The tinsel is still on the tree, the remnants of Christmas festivities are still evidence and the final count has yet to be completed on how Christmas stacked up for greeting card retailers, but while certainly not a record breaker, it did deliver some sparkle on the sales front in some areas – notably single cards and high end boxes.
“Christmas was very up and down this year. Some days were mega busy and others didn’t seem to get fully going!” summed up Lesley Dunn of Feathering Your Nest in Rayleigh in Essex, summing up how Christmas 2017 was a difficult one to call, especially as 25th fell on a Monday.
“It’s hard to predict anything these days, so I was prepared for any scenario, always hoping we would see an increase in turnover,” Fiona Fabien, owner of Papyrus in Edinburgh told PG Buzz yesterday (Jan 1). Her hopes were met with Papyrus showing an increase in turnover. “Our Christmas card sales were up, which I wasn’t really expecting – with single Christmas cards for relations continuing to grow – a trend which keeps growing year on year.”
Mark Janson-Smith, co-owner of Postmark, which has four shops in London said that Christmas ended up being “brilliant” thanks to a mad rush in the last few days, resulting in a 10% like for like increase. “I spent the evening of Friday 22 December running around shops, pinching stock for other stores to try and make them look respectable for the weekend as they were so low. We ended up with a 91% sell through rate across all Christmas so we’re chuffed to bits!”
Postmark’s sales of single cards were up 15% and thanks to a late rally, its sales of Christmas boxes matched the previous year’s like for like sales.
Echoing the trend experienced by many Sarah Lishman, card buyer of department store Barkers Northallerton. “Our boxed cards sales were down, but single card sales were up.
Customers were buying top end boxes, Five Dollar, Belly Button and The Art File all doing really well. The new Noel Tatt boxes were very strong for us – great quality and design at a good price point.
Overall, we finished on a par with last year,” revealed Sarah.
Respected card retailer Liz Killick of Calladoodles, Carshalton suggests that Chrsitmas “suffered a definite downturn this year. The result of a combination, I suspect, of general belt tightening and the rise in online shopping. A straw poll of retailers carried out on our High Street revealed that footfall and takings were down on last year across the board.”
The drop in footfall is something which Scribbler co-owners John and Jennie Procter said cannot be denied as having had an impact. “Footfall in major centres declined, as reported in the press. The high street was heavily discounted and, as a direct result, consumers were primarily interested in ‘sale’ items” John and Jennie told PG Buzz. Summarising the sales patterns in its stores, amplifying previous comments they said: “Packs continued to decline and Christmas singles held their own.” While this resulted in Scribbler’s “top line sales being down as we sold a greater proportion of own brand cards, it is looking as if our bottom line improved.”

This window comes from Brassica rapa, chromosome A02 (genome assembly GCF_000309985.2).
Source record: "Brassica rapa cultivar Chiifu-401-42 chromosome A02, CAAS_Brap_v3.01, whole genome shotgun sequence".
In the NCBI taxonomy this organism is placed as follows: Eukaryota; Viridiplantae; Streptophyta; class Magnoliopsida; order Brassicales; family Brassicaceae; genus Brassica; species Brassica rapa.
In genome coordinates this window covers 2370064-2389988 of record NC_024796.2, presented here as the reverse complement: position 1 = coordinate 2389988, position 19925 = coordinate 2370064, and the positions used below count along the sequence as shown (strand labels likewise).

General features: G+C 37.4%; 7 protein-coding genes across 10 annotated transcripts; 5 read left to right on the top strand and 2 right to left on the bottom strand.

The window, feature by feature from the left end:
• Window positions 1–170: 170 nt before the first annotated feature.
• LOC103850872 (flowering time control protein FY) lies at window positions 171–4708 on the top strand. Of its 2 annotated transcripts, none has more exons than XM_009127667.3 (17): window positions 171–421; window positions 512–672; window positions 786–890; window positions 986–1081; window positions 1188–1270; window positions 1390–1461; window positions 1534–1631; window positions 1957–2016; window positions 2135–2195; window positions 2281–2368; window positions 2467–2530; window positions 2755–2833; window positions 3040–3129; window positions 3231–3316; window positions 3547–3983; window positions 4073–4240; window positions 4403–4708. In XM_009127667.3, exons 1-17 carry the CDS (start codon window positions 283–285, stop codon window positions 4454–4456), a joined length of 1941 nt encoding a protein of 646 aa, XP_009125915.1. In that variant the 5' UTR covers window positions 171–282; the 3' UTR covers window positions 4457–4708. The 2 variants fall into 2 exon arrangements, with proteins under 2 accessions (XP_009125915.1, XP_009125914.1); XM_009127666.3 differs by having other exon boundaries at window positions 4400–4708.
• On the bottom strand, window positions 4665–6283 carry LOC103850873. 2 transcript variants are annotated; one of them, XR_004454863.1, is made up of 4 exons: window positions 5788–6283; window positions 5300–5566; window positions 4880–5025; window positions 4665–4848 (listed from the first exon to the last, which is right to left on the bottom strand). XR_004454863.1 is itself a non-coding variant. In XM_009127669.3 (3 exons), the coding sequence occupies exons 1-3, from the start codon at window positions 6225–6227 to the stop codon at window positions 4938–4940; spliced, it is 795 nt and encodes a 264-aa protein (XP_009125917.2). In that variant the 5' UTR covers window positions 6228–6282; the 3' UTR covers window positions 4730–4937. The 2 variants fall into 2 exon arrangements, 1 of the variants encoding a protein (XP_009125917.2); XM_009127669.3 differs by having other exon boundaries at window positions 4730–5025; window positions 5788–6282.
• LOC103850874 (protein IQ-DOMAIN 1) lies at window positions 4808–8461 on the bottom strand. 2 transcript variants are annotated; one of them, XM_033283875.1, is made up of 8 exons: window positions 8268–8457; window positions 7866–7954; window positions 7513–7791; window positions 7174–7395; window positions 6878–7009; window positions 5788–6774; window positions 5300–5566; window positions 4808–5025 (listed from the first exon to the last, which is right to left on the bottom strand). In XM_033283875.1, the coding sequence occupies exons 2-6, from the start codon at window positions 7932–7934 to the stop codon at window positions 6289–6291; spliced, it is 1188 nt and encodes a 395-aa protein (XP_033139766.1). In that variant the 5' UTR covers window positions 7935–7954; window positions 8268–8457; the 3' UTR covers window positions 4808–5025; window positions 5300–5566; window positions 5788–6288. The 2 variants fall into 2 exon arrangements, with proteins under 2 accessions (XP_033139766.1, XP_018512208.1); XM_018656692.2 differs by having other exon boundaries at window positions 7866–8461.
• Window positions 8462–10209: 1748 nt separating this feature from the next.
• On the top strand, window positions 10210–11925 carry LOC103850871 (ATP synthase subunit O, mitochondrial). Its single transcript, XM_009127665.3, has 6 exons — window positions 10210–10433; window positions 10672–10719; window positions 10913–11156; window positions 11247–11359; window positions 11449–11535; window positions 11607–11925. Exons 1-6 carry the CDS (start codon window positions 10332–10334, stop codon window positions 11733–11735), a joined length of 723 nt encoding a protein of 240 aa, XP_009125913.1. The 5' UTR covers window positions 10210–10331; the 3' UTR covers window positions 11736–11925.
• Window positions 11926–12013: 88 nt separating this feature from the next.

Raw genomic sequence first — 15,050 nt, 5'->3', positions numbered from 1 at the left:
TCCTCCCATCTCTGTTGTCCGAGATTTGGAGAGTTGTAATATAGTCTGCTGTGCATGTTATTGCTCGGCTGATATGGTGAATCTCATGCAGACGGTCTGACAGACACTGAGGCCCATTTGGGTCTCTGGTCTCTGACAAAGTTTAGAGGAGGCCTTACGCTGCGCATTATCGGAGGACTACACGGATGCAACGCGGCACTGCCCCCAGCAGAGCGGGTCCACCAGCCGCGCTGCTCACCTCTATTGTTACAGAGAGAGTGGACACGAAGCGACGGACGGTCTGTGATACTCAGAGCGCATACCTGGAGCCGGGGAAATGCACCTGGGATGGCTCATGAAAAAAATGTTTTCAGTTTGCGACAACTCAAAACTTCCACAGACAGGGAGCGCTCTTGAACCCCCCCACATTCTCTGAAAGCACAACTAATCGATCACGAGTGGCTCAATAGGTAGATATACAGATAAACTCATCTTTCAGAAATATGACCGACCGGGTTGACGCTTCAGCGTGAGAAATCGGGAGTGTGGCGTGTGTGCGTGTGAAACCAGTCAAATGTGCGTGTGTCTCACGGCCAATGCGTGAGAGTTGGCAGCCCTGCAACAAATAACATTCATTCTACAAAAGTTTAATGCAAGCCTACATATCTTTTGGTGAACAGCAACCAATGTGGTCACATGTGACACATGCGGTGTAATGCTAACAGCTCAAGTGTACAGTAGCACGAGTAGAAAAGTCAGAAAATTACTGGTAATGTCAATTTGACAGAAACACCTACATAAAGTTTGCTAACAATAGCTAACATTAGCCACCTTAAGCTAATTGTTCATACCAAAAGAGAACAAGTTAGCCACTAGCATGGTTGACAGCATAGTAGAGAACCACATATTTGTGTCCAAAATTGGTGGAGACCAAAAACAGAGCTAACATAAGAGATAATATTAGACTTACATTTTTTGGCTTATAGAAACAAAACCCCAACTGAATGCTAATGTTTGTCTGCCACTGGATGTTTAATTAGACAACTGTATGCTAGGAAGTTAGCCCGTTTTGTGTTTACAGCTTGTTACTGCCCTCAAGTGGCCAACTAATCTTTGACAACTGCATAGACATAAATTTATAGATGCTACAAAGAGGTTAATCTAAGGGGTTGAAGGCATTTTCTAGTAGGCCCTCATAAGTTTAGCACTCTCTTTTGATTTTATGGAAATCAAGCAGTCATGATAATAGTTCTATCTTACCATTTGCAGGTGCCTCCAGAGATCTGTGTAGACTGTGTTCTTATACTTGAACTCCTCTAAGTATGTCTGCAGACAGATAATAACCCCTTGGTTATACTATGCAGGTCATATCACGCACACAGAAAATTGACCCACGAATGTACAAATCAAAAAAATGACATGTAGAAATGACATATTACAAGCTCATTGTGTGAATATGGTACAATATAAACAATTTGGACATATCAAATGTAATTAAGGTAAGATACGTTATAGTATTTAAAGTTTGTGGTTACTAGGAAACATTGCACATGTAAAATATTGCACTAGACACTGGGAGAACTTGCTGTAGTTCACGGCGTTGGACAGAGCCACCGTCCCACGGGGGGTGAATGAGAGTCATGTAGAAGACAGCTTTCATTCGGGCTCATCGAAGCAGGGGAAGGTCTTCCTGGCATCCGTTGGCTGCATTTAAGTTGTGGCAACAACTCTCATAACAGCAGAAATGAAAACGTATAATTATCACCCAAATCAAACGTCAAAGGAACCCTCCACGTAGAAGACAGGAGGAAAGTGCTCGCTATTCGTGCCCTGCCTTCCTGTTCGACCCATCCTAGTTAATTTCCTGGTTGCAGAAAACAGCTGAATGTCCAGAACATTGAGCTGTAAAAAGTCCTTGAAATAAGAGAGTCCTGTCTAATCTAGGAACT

Meanwhile, over in Kent, although its Christmas sales were up, Nicky Goodman of Paddock Wood Cards said she found it “frustrating that a lot of younger people tend now to not send Christmas cards anymore and instead give to charity, even though there are card companies out there that benefit charities. However, thankfully the older generation still love to send a card. With this is mind it’s worrying times but you just have to adapt your business to the trends of that time and adapt your buying patterns accordingly.”
Over in Welshpool, Ros Jones, owner of Celtic Company, said that the pull for charity boxes remained strong, continuing a trend of the last few years.
“We ended up having a better Christmas than I had expected – 6% up on last year,” admitted Ros. To her mind the weather benefitted her sales. “I think the heavy snow pre-Christmas ended up being an advantage as it put people off travelling far to go shopping and we saw a spike in ‘shopping local’.”
While it will not be until till receipts are double checked and returns are counted that the full Christmas picture will be formed, the festive trade did happen, but maybe it did not have as much glitter and sparkle as some would have hoped, which will impact on this year’s buying plans.
As Scribbler’s John and Jennie Procter summed up: “This year promises to be extremely challenging and there will be no room for complacency!”